Grooms usually wear a garland of manly green maile leaves (sometimes with small white flowers, called pikake, woven in). In a traditional Hawaiian wedding ceremony, the local minister, often called a kahuna pule or kahu (Hawaiian holy man), would bind the couple's hands together with a maile lei (more on that later). Brides often wear several strands of pink and white pikake, which can be entwined with orchids or rosebuds. The bride might also wear a headpiece of haku flowers and greenery. Some couples present their mothers with lei, while at smaller weddings, sometimes couples gift each guest one.

Hawaiiain Ring Blessing

The Hawaiian ring blessing typically only takes place at beach weddings, as it requires water. For this tradition, Wagner explains that both of the rings are placed in a Hawaiian wood bowl. The bride then holds the bowl while the groom holds a conch shell filled with ocean water. The minister blesses the rings by dipping a leaf in the salt water from the conch shell and sprinkling it over the rings.

Pili ā nai kealoha

According Kunrow, "pili ā nai kealoha" translates to "love that binds." For this tradition, the officiant ties the hands of the couple with a maile lei while chanting an accompanying oli.  The maile lei used is made with dark green vines that are twisted together. Brightman says that sometimes decorated with pikake or white orchid.  "The maile lei is quite possibly one of the oldest leis and is therefore steeped in tradition and cultural significance," she says. "It is known as the lei of royalty, and symbolizes enduring devotion, desire for peace, and respect." She adds that this tradition can be considered a Hawaiian equivalent to the sand ceremony or candle ceremony.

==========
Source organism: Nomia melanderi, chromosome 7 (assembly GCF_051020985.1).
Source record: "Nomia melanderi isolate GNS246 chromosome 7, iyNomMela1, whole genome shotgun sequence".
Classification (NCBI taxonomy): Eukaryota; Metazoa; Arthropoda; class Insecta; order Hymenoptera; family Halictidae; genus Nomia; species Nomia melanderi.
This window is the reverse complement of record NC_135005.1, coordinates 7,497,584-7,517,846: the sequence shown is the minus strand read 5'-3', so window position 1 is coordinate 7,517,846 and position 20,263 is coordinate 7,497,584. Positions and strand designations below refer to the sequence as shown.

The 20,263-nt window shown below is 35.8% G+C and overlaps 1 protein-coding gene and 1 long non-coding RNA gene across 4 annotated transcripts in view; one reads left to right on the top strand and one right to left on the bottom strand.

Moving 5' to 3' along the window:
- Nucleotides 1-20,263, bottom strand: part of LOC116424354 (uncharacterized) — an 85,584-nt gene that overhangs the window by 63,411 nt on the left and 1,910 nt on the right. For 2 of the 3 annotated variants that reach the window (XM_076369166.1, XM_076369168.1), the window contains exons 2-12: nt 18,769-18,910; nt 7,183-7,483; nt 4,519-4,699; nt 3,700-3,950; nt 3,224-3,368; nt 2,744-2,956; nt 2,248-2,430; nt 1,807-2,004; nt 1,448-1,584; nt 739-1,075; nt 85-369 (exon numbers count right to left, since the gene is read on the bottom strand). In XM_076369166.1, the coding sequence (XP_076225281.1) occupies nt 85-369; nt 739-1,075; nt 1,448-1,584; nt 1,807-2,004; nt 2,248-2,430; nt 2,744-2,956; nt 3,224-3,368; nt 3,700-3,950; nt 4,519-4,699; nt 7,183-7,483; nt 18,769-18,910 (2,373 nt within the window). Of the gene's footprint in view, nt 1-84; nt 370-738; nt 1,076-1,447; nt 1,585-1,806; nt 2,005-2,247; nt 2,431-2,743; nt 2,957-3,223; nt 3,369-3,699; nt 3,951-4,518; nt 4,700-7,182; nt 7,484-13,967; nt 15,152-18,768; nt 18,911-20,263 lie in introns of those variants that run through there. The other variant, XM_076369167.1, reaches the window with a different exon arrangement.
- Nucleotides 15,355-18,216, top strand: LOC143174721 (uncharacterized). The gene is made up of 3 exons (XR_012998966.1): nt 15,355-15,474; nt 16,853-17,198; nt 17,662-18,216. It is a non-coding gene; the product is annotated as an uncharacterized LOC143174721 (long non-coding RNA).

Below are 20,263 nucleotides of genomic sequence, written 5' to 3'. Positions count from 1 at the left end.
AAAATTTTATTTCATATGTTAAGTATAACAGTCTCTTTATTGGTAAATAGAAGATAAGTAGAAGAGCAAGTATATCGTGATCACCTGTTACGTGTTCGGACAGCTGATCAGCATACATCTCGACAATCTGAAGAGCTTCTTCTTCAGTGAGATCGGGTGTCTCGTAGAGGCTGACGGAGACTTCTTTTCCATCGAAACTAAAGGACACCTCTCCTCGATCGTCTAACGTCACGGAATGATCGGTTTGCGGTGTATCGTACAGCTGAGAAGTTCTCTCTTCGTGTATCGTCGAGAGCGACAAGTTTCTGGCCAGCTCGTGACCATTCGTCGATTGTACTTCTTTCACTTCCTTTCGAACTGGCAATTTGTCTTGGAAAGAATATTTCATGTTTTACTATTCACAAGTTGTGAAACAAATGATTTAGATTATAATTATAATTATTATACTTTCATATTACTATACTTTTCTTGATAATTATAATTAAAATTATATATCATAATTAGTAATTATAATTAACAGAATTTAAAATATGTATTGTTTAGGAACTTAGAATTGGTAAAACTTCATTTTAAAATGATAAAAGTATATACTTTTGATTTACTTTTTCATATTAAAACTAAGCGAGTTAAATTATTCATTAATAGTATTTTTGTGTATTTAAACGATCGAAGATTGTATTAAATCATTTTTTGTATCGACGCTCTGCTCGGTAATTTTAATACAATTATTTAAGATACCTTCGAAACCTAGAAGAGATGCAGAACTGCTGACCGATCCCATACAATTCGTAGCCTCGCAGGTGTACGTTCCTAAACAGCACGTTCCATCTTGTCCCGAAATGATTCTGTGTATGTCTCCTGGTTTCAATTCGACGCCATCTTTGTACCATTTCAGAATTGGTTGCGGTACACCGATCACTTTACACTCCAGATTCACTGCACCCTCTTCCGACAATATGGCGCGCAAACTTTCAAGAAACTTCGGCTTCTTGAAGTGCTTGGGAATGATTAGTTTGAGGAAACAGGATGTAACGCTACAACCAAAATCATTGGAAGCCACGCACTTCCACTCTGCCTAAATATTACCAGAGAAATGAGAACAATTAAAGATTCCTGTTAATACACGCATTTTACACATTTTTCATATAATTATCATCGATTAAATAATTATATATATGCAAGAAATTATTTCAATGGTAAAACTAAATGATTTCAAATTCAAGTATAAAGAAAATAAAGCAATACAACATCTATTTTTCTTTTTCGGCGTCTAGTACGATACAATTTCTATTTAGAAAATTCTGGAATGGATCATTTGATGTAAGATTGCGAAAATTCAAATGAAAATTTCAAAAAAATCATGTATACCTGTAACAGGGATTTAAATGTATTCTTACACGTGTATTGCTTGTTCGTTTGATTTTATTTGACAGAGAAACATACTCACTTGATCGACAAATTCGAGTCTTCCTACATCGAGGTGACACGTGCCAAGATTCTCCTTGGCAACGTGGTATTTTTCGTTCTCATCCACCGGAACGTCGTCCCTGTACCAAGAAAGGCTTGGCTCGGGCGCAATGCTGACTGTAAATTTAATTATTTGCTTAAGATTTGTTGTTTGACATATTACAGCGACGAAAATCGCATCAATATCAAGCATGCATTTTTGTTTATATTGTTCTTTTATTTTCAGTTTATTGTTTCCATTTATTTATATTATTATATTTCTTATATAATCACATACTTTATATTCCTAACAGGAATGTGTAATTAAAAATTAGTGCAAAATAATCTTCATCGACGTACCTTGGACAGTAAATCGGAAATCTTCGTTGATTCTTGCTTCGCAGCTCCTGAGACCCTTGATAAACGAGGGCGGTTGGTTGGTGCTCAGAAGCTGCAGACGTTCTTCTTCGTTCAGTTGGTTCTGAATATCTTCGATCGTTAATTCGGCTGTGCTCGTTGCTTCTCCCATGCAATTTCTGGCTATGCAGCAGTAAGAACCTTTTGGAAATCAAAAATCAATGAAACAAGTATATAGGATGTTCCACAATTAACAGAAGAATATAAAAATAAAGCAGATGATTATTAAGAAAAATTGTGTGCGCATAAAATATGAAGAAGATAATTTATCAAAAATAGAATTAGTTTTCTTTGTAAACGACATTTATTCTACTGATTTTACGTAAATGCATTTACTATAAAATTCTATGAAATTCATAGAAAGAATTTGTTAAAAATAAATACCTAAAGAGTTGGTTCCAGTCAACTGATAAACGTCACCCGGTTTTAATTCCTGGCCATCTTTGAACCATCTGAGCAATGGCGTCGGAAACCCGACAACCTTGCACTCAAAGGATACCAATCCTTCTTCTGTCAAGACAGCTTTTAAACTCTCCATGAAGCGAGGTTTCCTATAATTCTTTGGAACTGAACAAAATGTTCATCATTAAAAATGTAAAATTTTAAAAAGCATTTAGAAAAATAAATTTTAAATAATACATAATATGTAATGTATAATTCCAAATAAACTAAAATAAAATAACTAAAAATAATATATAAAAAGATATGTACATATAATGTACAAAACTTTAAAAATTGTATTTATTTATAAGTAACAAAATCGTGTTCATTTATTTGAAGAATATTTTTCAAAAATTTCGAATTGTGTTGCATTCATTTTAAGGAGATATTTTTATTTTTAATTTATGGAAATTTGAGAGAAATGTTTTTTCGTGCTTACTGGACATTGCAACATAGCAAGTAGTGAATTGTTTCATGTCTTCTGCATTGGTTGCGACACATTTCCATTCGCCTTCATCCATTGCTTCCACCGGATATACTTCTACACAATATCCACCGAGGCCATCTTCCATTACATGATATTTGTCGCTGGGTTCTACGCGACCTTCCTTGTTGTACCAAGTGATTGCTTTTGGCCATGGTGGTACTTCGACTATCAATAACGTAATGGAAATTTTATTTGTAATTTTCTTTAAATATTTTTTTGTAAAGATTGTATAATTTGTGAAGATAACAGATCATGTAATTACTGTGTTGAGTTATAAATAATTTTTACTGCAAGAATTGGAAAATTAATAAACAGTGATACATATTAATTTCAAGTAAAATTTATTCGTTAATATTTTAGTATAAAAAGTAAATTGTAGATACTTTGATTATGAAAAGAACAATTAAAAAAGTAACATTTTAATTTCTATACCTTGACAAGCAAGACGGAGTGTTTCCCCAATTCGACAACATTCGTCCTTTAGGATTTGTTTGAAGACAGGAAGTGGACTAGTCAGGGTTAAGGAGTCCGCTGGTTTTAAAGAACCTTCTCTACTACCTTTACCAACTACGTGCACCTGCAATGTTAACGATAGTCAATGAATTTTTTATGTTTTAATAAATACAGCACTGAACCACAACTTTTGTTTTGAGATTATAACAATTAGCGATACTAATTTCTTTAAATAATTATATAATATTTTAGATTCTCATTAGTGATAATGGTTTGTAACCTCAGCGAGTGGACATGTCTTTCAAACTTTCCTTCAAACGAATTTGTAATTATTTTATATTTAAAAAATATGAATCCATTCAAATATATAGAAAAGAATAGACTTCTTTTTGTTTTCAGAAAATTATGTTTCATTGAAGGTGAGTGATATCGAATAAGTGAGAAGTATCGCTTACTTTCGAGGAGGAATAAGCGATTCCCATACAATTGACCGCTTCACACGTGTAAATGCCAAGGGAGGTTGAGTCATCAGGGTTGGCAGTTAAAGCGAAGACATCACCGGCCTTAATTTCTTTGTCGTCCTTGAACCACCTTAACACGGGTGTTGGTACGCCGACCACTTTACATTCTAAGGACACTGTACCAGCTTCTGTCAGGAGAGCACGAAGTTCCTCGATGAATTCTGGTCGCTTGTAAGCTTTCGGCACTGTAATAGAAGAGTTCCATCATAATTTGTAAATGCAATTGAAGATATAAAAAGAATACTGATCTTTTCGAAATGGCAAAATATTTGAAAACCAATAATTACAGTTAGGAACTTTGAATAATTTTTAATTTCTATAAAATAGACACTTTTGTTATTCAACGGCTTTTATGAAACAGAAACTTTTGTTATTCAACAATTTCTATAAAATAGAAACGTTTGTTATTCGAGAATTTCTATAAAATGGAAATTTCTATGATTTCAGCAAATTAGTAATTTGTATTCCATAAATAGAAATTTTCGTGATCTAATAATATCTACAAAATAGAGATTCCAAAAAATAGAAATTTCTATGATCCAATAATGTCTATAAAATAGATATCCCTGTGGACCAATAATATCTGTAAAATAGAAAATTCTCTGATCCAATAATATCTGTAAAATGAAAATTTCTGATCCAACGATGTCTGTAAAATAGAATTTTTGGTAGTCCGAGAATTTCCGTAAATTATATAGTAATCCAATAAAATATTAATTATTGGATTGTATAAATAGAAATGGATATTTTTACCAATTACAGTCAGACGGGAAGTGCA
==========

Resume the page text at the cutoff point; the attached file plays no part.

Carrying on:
He alo ā he alo

Kunrow tells The Knot that this translates to "face to face." "This oli marks the end of the ceremony and is a prayer for the couple to share aloha in their marriage and to honor the breath of life that is given to us," Brightman explains.  Per Junrow, "Alo" means "person" and "Ha" means "breath."  

Hawaiian Language

Whether you are a born-and-bred Hawaiian twosome, or if this is your first time visiting the Aloha state, you might want to know some of the most romantic words from the language. Add a few of these Hawaiian words into your invitations or favors; and if you are really brave, practice a few to use in your toast.

  • To cherish, love, or express affection: ho'oheno
  • Celebration: ho'olaule'a